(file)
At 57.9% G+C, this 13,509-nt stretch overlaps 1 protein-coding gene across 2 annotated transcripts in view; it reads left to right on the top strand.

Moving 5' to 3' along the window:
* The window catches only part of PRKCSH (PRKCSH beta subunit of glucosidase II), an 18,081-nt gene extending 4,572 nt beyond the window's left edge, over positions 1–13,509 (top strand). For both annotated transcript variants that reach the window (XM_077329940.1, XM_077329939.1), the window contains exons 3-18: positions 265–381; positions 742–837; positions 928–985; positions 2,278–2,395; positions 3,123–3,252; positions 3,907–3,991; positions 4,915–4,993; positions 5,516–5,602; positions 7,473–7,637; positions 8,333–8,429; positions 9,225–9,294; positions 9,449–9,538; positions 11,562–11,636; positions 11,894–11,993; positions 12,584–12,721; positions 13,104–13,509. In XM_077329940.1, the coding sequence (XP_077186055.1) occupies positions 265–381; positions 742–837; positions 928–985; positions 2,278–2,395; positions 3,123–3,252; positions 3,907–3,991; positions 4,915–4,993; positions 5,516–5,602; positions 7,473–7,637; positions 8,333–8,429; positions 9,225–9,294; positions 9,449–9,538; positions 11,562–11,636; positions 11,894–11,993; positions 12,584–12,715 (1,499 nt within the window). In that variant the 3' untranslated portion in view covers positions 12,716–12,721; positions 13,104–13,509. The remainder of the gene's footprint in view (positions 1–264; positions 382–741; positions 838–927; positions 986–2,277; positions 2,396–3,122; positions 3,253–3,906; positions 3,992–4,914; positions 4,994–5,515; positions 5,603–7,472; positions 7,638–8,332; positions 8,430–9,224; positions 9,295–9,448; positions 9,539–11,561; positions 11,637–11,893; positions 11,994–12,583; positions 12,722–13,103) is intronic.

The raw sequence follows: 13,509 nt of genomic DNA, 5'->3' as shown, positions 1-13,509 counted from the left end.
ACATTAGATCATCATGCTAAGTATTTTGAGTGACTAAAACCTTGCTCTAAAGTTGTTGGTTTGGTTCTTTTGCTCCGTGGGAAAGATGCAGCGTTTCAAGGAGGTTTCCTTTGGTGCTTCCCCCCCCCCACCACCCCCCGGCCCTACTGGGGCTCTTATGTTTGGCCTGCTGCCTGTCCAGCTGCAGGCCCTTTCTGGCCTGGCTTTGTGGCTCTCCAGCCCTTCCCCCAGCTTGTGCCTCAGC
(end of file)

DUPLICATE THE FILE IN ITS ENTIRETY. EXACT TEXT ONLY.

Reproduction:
At 57.9% G+C, this 13,509-nt stretch overlaps 1 protein-coding gene across 2 annotated transcripts in view; it reads left to right on the top strand.

Moving 5' to 3' along the window:
* The window catches only part of PRKCSH (PRKCSH beta subunit of glucosidase II), an 18,081-nt gene extending 4,572 nt beyond the window's left edge, over positions 1–13,509 (top strand). For both annotated transcript variants that reach the window (XM_077329940.1, XM_077329939.1), the window contains exons 3-18: positions 265–381; positions 742–837; positions 928–985; positions 2,278–2,395; positions 3,123–3,252; positions 3,907–3,991; positions 4,915–4,993; positions 5,516–5,602; positions 7,473–7,637; positions 8,333–8,429; positions 9,225–9,294; positions 9,449–9,538; positions 11,562–11,636; positions 11,894–11,993; positions 12,584–12,721; positions 13,104–13,509. In XM_077329940.1, the coding sequence (XP_077186055.1) occupies positions 265–381; positions 742–837; positions 928–985; positions 2,278–2,395; positions 3,123–3,252; positions 3,907–3,991; positions 4,915–4,993; positions 5,516–5,602; positions 7,473–7,637; positions 8,333–8,429; positions 9,225–9,294; positions 9,449–9,538; positions 11,562–11,636; positions 11,894–11,993; positions 12,584–12,715 (1,499 nt within the window). In that variant the 3' untranslated portion in view covers positions 12,716–12,721; positions 13,104–13,509. The remainder of the gene's footprint in view (positions 1–264; positions 382–741; positions 838–927; positions 986–2,277; positions 2,396–3,122; positions 3,253–3,906; positions 3,992–4,914; positions 4,994–5,515; positions 5,603–7,472; positions 7,638–8,332; positions 8,430–9,224; positions 9,295–9,448; positions 9,539–11,561; positions 11,637–11,893; positions 11,994–12,583; positions 12,722–13,103) is intronic.

The raw sequence follows: 13,509 nt of genomic DNA, 5'->3' as shown, positions 1-13,509 counted from the left end.
ACATTAGATCATCATGCTAAGTATTTTGAGTGACTAAAACCTTGCTCTAAAGTTGTTGGTTTGGTTCTTTTGCTCCGTGGGAAAGATGCAGCGTTTCAAGGAGGTTTCCTTTGGTGCTTCCCCCCCCCCACCACCCCCCGGCCCTACTGGGGCTCTTATGTTTGGCCTGCTGCCTGTCCAGCTGCAGGCCCTTTCTGGCCTGGCTTTGTGGCTCTCCAGCCCTTCCCCCAGCTTGTGCCTCAGC